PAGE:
Tara Kennedy-Kline’s 10-year-old son was recently diagnosed with Asperger’s syndrome and given an IEP. The diagnosis came after years of “behavior issues” in the classroom, particularly when it came to transitions or his insistence on things staying exactly the same every day (if a child sat in the “wrong” spot, for instance, her son would act out).
In first grade he was put on a student support program for his behavioral issues, he was working with an OT assigned by the school district, he was in a special program with the guidance counselor and his parents went to quarterly “learning intervention team” meetings with the school psychologist, principal and other support staff.
“Even so, Alex served several in school suspensions for behaviors directly related to his “issues”. He was also threatened with being held back because his grades were so poor due to refusal to cooperate in class. (his IQ is above 140),” said Kennedy-Kline.
“Everyday, literally every day it was something,” she said. This year they had him transferred to a school with an autism support program. During the first week in the new school, he was shocked to find that kids “get recess here.” What his parents didn’t know was that for an entire school year, he had been denied recess so often that he thought recess stopped in third grade.
“People would tell me that if he had an IEP, he’d have protection from punishment, but I didn’t know what his rights were,” said Kennedy-Kline.
The confusion about discipline and special education goes back more than a decade.
Back in 2001 when the Senate was debating the reauthorization of the Individuals with Disabilities Education Act (IDEA), the issue of discipline and special education was a hot topic.
Some legislators thought that kids in special education had too much protection, and stories saying that kids in special education could never be thrown out of school made the rounds and had parents up in arms.
“It’s nonsense,” says Wayne Steedmen, a special education lawyer in Baltimore.
The law does protect students from being punished for behaviors that are related to their disability (a student with Turette’s who swears in class, for instance), but it doesn’t mean that special education students get a pass on all discipline.
If a child on an IEP is removed from school for more than 10 days, the law requires that the school have to have a meeting of the child’s team to decide if the behavior is part of the disability.
If a child has an emotional disability, for instance, and has goals in his IEP that call for learning to control anger, and gets into several fights at school, the IEP team has to meet to decide if that behavior is part of the disability. In this case, it’s clearly related to the disability, and the student could not be removed for more than 10 days.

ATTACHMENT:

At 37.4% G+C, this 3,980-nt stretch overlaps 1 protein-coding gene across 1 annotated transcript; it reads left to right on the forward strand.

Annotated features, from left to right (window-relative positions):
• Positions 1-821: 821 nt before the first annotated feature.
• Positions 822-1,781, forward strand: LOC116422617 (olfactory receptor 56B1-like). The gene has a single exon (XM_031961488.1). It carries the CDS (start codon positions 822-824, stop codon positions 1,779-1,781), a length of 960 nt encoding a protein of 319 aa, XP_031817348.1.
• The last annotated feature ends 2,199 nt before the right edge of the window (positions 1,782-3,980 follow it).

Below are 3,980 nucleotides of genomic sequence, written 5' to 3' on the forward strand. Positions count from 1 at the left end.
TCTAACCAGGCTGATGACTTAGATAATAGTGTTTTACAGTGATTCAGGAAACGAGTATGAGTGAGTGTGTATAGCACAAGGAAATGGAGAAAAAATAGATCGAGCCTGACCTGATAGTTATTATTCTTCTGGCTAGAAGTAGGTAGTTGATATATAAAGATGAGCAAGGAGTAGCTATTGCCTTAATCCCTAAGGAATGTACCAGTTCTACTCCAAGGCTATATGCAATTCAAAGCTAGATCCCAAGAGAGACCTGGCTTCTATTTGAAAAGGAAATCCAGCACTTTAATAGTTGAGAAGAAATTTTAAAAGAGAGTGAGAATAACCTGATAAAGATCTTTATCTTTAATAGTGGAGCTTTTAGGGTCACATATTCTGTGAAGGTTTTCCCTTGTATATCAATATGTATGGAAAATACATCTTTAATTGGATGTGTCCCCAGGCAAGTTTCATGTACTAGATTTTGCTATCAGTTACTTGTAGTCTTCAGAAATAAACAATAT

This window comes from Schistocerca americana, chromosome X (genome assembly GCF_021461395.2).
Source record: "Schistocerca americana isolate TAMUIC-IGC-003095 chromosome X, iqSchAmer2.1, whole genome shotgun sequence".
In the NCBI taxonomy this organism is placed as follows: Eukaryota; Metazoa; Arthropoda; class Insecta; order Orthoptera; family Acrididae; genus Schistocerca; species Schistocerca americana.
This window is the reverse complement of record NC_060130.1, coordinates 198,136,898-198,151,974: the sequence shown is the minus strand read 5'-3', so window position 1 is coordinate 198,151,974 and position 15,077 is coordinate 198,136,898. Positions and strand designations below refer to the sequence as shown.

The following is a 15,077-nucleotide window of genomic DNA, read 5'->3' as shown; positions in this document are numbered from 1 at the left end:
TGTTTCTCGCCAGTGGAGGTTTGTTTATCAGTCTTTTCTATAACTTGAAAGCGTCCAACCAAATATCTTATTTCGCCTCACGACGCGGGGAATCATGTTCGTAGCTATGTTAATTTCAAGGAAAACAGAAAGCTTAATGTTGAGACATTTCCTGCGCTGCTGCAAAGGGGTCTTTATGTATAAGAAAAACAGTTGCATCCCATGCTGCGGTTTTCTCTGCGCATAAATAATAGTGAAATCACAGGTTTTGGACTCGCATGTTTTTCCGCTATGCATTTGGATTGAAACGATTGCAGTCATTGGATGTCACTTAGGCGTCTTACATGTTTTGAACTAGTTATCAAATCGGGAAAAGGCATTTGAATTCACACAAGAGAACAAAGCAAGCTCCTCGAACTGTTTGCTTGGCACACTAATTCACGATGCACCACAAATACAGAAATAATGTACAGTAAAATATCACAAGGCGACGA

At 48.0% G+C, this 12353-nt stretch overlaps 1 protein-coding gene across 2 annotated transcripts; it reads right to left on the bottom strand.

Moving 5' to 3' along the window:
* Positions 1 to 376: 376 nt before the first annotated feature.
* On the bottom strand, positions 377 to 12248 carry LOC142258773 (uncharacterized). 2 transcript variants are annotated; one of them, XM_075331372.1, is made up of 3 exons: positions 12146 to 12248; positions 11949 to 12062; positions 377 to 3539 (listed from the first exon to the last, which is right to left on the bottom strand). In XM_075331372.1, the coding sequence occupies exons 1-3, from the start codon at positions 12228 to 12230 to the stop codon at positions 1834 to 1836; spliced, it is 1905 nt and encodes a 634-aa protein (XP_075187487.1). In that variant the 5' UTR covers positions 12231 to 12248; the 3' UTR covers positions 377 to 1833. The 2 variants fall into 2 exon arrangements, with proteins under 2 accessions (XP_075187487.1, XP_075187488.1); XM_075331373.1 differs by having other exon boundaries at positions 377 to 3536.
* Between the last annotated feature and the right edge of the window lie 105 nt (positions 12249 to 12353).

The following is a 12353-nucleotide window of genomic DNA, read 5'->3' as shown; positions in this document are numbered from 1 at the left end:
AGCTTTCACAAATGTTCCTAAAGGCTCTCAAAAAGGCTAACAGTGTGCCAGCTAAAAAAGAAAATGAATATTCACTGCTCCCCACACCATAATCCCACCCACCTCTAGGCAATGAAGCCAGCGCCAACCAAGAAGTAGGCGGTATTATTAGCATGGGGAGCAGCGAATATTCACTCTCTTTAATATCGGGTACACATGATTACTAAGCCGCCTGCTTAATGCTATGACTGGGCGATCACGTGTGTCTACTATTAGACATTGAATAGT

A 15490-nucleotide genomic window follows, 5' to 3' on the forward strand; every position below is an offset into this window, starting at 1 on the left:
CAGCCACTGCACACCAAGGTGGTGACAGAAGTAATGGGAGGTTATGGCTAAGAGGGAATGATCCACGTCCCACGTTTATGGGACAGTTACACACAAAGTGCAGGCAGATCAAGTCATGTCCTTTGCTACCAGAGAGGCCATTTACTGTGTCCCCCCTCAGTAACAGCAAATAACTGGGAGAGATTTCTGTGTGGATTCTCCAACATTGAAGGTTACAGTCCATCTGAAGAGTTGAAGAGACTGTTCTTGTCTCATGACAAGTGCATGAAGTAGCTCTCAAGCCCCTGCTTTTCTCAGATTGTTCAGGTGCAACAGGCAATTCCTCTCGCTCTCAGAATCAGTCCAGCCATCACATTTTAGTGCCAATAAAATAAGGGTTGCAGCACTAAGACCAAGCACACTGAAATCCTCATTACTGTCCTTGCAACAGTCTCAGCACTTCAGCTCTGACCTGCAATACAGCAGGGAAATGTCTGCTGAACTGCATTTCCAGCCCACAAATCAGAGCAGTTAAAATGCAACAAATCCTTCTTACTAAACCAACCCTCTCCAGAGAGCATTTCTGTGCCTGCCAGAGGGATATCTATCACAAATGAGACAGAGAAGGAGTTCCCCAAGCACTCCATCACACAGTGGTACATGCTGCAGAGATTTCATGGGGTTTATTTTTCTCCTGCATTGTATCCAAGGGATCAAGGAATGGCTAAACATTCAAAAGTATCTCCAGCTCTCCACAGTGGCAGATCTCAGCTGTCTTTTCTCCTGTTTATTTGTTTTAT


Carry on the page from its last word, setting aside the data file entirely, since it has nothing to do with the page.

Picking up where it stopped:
Take the same situation, but the child on the IEP has dyslexia and has no behavior issues associated with it. The team may decide that the behavior was not related to the disability and he could be suspended.
The purpose of the law, says Steedman, is to protect kids on IEPs from losing access to the curriculum. Even if a student is suspended, the school is obligated to continue to implement the IEP and work on the goals.
Even if your child is not on an IEP, but is in the process of being evaluated for special education, they have the same protections as if they were on an IEP, Steedman adds. If the parents or teacher has put in writing their concerns about a child’s learning issues, or if the child is on a 504 plan (through the ADA), they are protected from being removed from school for more than 10 days (if the behavior is a manifestation of their disability).
For bigger issues, kids in special education may face placement in a different setting for as long as 45 days. For students caught with drugs, or who bring weapons to school, or who cause bodily harm to others, the 45-day suspension kicks in.
Where schools and parents often clash, says Steedman, is on the question of whether the behavior is a manifestation of the disability. If the school is recommending that their child be suspended for a long time (a full semester, for example), Steedman recommends that parents file for due process and ask for new evaluations to see if the behavior is a part of the disability.
“It’s confusing to a lot of people,” he says. “But it’s the manifestation determination that is key.”
In his new school, Kennedy-Kline’s son is back to getting straight A’s and has had no suspensions — in school or otherwise for months.